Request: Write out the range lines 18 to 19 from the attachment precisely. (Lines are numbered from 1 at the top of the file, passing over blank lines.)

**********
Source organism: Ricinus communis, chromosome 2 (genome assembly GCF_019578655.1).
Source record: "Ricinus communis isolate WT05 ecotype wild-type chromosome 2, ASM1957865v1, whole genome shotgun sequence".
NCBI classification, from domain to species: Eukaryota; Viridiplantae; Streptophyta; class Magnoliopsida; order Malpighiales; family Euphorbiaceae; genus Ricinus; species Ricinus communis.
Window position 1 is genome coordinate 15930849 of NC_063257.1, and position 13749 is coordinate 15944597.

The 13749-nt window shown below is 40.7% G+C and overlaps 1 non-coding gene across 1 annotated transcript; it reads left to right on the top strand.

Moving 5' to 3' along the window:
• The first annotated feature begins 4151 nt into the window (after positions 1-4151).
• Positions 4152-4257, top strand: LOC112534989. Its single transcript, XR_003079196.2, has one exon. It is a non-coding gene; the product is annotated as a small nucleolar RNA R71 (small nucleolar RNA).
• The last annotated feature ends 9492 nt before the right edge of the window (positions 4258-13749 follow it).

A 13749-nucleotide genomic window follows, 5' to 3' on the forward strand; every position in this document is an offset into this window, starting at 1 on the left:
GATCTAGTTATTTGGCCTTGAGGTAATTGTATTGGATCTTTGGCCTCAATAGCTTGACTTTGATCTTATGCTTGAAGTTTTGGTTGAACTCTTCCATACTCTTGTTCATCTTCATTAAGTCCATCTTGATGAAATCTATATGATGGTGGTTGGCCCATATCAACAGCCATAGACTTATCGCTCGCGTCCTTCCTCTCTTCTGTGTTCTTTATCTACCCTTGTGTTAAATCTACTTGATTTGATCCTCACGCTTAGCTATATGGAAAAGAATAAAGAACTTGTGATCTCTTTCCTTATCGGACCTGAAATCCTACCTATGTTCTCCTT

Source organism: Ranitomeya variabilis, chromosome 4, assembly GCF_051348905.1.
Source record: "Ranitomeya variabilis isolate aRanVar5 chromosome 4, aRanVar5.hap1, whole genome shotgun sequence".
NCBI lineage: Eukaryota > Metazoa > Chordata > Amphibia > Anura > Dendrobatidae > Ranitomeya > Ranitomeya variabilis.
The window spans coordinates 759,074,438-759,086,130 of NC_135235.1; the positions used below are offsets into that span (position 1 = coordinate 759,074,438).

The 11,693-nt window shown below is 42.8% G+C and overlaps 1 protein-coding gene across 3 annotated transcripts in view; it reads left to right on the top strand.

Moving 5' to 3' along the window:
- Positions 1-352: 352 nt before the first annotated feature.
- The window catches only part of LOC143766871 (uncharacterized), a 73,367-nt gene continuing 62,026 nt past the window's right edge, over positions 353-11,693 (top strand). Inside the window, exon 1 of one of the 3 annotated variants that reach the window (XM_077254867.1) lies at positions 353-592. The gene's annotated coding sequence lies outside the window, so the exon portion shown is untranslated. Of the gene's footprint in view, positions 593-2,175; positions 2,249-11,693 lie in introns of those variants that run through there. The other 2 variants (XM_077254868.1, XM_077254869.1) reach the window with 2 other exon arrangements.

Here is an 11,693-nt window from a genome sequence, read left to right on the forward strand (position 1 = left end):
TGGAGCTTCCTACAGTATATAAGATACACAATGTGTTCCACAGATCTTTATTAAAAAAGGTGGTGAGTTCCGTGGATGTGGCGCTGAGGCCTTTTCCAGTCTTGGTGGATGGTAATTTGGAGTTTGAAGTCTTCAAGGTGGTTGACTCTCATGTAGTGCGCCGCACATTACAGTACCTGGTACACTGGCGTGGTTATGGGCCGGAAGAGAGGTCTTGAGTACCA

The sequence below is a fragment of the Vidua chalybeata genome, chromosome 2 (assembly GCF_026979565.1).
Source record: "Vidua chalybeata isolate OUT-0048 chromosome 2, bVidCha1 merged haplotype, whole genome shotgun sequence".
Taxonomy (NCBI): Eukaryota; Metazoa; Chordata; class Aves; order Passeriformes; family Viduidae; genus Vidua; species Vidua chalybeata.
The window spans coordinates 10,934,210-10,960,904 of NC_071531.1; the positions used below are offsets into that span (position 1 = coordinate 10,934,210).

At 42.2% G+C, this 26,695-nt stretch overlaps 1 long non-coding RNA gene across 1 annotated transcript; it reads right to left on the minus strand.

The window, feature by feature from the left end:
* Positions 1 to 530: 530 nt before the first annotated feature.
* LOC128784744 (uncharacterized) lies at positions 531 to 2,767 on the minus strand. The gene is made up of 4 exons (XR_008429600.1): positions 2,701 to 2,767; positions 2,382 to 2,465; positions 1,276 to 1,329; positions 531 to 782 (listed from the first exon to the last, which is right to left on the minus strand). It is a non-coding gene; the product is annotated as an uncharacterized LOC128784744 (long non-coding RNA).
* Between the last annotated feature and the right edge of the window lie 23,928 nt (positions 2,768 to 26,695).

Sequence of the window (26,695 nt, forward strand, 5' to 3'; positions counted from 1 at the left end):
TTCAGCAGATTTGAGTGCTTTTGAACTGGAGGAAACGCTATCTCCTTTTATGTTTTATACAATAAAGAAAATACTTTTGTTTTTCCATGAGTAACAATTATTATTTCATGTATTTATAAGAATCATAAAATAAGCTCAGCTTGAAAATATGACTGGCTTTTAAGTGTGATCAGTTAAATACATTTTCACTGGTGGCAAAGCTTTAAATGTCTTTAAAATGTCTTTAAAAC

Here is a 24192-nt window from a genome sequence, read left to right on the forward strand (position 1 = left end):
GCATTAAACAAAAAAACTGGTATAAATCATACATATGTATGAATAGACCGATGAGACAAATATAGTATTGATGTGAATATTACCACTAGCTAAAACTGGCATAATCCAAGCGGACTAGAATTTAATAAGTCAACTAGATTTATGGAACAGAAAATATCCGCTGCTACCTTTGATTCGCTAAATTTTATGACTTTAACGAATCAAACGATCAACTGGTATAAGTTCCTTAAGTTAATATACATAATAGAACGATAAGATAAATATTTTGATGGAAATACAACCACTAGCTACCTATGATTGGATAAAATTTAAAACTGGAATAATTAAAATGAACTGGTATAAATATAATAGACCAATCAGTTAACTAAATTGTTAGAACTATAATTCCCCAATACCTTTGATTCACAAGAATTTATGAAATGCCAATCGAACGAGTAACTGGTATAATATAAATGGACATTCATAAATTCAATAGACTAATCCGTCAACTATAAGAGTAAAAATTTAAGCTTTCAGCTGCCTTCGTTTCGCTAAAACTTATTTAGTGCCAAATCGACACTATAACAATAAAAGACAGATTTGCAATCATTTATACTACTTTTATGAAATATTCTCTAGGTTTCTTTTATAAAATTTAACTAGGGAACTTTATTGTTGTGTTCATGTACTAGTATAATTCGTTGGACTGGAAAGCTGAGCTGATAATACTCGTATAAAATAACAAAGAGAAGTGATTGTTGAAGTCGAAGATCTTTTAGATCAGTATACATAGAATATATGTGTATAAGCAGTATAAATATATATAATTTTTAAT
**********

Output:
- Positions 1-352: 352 nt before the first annotated feature.
- The window catches only part of LOC143766871 (uncharacterized), a 73,367-nt gene continuing 62,026 nt past the window's right edge, over positions 353-11,693 (top strand). Inside the window, exon 1 of one of the 3 annotated variants that reach the window (XM_077254867.1) lies at positions 353-592. The gene's annotated coding sequence lies outside the window, so the exon portion shown is untranslated. Of the gene's footprint in view, positions 593-2,175; positions 2,249-11,693 lie in introns of those variants that run through there. The other 2 variants (XM_077254868.1, XM_077254869.1) reach the window with 2 other exon arrangements.